The current ruler of the Ivory Coast (also known as Cote d’Ivoire) is Laurent Gbagbo, a Christian from the northern region of the country. The international community -- including the United States and the United Nations (UN) -- however, has rejected the legitimacy of his presidency because he rigged the election. 

Indeed, his Muslim opponent Alassane Ouattara was initially declared the winner in the 2010 Ivory Coast presidential election. However, the Constitutional Council – dominated by Gbagbo supporters --fraudulently removed votes for Ouattara and thus gave the victory to Gbagbo.

Now, the Ivory Coast is embroiled in a civil war between Ouattara and Gbagbo camps. The West has maintained its support for the Muslim Ouattara. France and the UN have even sent troops to fight for him.

The situation in the Ivory Coast is a clear case of Western powers unanimously supporting a Muslim power over his Christian opponent. To the West, it wasn’t about the religious affiliations of Ouattara or Gbagbo; it was simply the fact that Gbagbo took an office that rightly belonged to Ouattara.

Muslims extremists of the world claim that Western countries are waging a holy war again Islam. They claim that all over the world, Western powers are systematically attacking Muslim interests while backing Judeo-Christian opponents.

It is precisely this type of belief that sometimes pushes Islamic extremists to commit acts of terrorism.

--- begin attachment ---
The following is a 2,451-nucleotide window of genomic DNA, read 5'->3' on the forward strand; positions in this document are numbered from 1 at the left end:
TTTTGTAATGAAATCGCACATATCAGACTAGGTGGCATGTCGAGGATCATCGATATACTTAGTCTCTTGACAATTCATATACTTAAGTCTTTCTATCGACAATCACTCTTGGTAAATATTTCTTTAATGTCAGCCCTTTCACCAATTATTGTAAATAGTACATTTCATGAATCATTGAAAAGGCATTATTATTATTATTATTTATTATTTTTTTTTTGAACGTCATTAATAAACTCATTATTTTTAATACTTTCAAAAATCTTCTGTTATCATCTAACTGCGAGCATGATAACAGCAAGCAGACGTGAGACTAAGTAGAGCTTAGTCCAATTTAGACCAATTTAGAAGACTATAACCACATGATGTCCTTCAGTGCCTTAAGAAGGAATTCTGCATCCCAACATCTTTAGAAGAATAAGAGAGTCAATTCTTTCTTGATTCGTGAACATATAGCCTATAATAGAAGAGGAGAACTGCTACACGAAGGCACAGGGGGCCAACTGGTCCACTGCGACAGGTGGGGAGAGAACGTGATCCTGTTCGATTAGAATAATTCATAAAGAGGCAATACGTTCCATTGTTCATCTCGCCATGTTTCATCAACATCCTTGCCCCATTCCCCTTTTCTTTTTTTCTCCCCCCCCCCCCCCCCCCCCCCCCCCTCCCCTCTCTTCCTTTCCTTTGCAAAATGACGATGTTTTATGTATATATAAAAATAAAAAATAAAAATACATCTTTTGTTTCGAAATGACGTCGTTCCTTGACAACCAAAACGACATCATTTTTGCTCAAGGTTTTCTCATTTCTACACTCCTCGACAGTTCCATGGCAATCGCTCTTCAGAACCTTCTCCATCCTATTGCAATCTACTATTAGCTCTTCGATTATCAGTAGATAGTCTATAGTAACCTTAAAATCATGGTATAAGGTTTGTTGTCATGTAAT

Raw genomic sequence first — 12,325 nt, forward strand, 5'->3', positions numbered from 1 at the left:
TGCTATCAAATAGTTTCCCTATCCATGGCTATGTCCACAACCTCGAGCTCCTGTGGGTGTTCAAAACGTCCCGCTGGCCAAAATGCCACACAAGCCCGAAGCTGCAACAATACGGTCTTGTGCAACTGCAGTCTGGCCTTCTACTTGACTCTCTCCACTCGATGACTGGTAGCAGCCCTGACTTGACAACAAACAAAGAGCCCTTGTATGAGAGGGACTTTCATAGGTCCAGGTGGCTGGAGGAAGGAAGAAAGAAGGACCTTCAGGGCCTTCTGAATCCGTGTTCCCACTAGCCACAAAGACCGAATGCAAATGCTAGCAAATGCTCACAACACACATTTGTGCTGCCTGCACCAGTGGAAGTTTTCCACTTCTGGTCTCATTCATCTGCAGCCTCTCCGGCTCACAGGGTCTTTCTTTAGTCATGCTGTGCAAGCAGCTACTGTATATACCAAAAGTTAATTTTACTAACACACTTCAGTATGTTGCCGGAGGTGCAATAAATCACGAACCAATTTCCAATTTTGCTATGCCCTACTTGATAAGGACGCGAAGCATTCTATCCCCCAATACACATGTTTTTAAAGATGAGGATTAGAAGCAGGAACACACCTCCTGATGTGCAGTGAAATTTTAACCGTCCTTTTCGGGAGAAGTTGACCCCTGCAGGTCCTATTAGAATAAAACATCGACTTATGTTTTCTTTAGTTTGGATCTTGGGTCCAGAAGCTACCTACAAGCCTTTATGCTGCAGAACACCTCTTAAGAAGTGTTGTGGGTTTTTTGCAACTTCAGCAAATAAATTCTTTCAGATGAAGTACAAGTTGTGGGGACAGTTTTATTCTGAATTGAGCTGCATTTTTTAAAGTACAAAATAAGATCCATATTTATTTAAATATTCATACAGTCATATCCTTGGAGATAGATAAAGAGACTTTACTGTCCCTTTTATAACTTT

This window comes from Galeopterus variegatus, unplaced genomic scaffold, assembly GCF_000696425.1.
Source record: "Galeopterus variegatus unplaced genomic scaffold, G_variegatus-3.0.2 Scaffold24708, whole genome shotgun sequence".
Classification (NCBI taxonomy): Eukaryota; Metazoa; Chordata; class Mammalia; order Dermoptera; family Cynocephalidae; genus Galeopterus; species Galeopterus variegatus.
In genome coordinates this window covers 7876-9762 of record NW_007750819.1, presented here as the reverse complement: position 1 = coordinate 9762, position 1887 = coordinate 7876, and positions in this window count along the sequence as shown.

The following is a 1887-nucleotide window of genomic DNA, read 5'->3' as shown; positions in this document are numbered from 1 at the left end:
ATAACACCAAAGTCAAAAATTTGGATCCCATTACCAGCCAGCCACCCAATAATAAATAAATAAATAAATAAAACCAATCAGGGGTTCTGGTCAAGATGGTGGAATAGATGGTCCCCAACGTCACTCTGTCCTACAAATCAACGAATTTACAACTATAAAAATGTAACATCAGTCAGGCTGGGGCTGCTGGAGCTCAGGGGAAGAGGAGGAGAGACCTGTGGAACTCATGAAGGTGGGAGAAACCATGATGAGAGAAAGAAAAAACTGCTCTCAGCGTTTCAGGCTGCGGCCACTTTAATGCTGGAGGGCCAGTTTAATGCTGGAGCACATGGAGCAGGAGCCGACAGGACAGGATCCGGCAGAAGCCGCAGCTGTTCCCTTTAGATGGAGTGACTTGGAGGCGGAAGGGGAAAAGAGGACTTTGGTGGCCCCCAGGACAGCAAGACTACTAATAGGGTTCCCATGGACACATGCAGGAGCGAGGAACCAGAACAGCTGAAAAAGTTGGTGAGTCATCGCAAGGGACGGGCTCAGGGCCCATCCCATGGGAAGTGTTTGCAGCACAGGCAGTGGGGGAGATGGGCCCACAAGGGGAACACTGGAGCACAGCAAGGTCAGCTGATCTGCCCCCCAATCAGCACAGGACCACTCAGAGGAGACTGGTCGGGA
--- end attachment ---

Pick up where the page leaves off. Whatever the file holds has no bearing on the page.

But such beliefs are simply not true in reality.

While backing Ouattara in 2011 doesn’t trump decades of Western involvement (and in some cases, mistakes) in the Middle East, it serves as further evidence that Western states are not at war with the religion of Islam.

Their actions in the Middle East have been dictated by secular national interests – in some cases, they were partly motivated by a sense of justice. 

The liberation of Kuwait by the United States is a good example. The invasion of Kuwait by Iraq was condemned by both the United States and the Muslim world. Motivated partly by national interests and partly by justice, the United States decided to send in troops to liberate Kuwait from its Iraqi occupier.

Like other actions of the United States in the Middle East, the suppression of Islam was not at all the goal of sending troops to Kuwait. 

CIA's breakdown of Ivory Coast's religious affiliations:

Muslim 38.6%, Christian 32.8%, indigenous 11.9%, none 16.7% (2008 est.)
note: the majority of foreigners (migratory workers) are Muslim (70%) and Christian (20%)